Because literacy and numeracy are the focus of teaching in schools, whereas general cognitive ability (g, intelligence) is not, it would be reasonable to expect that literacy and numeracy are less heritable than g. Here, we directly compare heritabilities of multiple measures of literacy, numeracy, and g in a United Kingdom sample of 7,500 pairs of twins assessed longitudinally at ages 7, 9, and 12. We show that differences between children are significantly and substantially more heritable for literacy and numeracy than for g at ages 7 and 9, but not 12. We suggest that the reason for this counterintuitive result is that universal education in the early school years reduces environmental disparities so that individual differences that remain are to a greater extent due to genetic differences.
The rare left-leaning critics who acknowledge the behavioral genetics literature will point to it as still more proof of the need for an enclosing welfare state, given that individual success and failure appear to be outside individual control if they are the result of genetic effects. There’s obviously some truth to this. But it ignores the ways in which formal equality, equality before the law, is itself part of what makes our imperfect-but-better-than-most society function as well as it does.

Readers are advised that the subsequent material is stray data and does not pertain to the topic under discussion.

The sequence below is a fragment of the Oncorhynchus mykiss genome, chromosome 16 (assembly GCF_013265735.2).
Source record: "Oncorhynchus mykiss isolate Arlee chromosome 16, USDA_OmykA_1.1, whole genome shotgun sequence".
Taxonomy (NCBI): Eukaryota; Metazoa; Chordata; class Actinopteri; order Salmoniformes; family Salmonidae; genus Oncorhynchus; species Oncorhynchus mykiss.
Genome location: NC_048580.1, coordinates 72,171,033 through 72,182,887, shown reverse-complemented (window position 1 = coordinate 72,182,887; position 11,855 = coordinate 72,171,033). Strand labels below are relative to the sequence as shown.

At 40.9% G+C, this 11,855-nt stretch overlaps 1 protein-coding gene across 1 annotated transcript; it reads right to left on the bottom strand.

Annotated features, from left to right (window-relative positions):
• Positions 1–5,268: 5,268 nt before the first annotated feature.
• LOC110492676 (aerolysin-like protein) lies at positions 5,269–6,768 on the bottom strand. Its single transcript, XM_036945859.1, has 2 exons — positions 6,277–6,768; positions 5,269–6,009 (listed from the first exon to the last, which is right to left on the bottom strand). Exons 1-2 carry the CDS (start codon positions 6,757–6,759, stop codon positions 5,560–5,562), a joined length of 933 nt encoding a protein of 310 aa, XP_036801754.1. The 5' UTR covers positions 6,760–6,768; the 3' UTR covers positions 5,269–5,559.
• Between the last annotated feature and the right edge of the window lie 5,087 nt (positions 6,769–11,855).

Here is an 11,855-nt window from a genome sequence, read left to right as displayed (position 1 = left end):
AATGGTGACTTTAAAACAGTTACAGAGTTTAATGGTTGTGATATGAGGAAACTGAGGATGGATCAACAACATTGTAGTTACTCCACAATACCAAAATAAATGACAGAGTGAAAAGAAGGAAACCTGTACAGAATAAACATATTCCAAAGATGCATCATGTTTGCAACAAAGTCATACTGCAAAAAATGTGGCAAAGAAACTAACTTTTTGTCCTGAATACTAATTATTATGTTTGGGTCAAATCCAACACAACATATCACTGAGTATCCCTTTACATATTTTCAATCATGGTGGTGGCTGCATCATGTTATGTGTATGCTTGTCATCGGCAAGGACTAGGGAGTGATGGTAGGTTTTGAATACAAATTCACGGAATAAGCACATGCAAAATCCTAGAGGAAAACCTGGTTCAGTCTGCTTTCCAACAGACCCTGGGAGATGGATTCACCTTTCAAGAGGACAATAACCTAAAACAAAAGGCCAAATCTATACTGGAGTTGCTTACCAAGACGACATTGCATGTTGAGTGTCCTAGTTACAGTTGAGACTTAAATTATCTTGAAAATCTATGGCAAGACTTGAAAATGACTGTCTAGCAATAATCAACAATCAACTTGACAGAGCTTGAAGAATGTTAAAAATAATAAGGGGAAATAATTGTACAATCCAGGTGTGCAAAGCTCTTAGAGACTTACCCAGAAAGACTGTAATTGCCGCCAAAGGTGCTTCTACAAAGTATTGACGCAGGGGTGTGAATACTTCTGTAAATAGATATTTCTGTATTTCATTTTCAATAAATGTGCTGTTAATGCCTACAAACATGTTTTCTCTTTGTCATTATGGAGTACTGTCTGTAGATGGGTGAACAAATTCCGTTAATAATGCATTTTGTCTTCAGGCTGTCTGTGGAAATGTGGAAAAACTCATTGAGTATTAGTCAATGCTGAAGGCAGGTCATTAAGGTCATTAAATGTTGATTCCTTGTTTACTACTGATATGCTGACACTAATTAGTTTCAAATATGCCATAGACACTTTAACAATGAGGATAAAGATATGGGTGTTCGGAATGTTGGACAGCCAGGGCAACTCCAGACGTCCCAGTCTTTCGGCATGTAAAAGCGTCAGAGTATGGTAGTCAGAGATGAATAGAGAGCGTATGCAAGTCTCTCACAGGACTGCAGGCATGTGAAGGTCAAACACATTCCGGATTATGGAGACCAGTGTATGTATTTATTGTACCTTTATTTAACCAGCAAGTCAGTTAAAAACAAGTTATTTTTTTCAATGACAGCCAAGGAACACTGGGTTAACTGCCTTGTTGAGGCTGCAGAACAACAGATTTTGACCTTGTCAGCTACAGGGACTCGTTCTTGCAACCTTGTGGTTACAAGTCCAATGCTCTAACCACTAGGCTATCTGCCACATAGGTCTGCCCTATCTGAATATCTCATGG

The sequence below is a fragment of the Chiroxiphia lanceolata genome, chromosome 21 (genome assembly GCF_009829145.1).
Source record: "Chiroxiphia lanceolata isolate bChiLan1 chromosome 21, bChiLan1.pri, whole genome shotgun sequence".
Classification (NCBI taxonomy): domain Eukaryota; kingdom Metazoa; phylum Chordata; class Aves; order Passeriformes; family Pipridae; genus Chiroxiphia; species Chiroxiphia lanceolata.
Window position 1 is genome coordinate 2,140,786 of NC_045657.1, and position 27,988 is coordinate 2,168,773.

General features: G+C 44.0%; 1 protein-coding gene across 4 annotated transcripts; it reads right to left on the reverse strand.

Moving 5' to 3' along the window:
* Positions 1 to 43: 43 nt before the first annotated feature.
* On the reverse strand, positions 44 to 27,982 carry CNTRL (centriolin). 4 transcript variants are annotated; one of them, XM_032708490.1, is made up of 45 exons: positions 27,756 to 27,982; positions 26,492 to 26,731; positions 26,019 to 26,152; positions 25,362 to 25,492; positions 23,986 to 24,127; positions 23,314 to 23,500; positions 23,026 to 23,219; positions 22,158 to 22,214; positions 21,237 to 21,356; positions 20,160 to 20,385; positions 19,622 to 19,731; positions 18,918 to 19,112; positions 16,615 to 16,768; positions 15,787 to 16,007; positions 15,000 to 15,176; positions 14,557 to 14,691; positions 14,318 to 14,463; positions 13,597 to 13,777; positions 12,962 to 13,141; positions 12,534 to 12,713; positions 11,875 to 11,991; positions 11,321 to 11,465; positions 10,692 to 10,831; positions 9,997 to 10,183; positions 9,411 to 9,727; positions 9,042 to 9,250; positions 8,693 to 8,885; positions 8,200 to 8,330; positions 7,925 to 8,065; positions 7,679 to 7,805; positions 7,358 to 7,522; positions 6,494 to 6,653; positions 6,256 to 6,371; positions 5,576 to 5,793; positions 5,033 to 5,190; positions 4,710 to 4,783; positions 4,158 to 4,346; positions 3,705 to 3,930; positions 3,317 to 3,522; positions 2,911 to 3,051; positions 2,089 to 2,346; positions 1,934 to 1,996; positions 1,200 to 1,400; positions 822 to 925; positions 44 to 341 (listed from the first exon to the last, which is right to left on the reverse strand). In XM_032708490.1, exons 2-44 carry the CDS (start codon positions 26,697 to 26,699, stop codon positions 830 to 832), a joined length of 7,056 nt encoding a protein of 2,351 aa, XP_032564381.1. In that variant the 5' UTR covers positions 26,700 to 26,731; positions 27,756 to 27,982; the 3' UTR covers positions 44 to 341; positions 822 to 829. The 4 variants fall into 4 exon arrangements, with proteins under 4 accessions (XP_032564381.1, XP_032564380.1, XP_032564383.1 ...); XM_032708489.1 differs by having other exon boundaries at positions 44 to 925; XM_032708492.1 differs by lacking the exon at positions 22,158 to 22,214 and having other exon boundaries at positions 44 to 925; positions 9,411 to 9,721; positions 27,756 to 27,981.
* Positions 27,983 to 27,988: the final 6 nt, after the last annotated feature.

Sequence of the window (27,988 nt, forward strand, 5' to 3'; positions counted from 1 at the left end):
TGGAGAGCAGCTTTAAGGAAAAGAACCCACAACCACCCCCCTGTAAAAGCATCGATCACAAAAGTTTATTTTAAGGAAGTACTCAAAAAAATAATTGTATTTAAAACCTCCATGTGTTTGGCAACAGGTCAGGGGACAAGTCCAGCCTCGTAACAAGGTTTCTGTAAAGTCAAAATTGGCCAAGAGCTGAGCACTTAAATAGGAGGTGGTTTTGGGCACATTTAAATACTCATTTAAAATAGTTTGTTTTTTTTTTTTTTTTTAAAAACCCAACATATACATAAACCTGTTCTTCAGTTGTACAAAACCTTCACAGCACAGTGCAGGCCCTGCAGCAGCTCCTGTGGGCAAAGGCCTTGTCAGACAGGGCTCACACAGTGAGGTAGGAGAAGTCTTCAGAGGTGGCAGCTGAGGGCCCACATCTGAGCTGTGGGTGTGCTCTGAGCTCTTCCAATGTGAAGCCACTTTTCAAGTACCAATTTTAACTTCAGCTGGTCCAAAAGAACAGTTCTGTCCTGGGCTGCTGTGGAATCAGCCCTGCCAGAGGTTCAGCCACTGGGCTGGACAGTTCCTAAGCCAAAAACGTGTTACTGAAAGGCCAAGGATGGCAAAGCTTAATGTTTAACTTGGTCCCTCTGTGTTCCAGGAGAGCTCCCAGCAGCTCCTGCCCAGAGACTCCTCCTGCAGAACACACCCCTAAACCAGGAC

Sports are one of the few areas of human endeavor that still seem to capture our imagination/emotions precisely because the rules are explicit and (in theory) fairly enforced. All kinds of advancements in human welfare have been (and continue to be) made precisely when the preponderance of people in a society believe that there are pieces of their lives, including their economic lives, that are within their control. Even in schools, some aspect of what makes learning and investment even possible is the assumption of fairness, and “unfair” is perhaps the most frequently leveled charge against teachers by children, one which they take quite seriously.
Similarly, my own experience as a middle school teacher was that the 8th graders in New York City, most of them Asian-American, who study like hell for the Stuyvesant/Bronx Science/Brooklyn Tech exam really do learn a lot more math as a result. The test may produce inequitable outcomes, but its status as one of the few gateways to an elite education that does not require bowing before a credentialed admissions officer is itself very motivating for those kids and their parents, and they do better academically in an absolute as well as a relative sense as a result.
Life cannot be nothing but races, and even if the race goes to the swift, it won’t solve all or most of our problems. But neither does massaging processes to make our most elite institutions appear inclusive while keeping their status as the gatekeeper to power, or putting an increasing fraction of the society into circumstances in which their own welfare is self-evidently outside their control. Ultimately, time and chance happeneth to us all, and the ability of a society to compensate partly, and with partial but limited fairness for the inevitabilities of age and incapacity is accepted by most of us as an appropriate compromise goal. Throwing off the ideal of procedural fairness altogether, as an increasing number of intellectuals appear to endorse, is far less wise.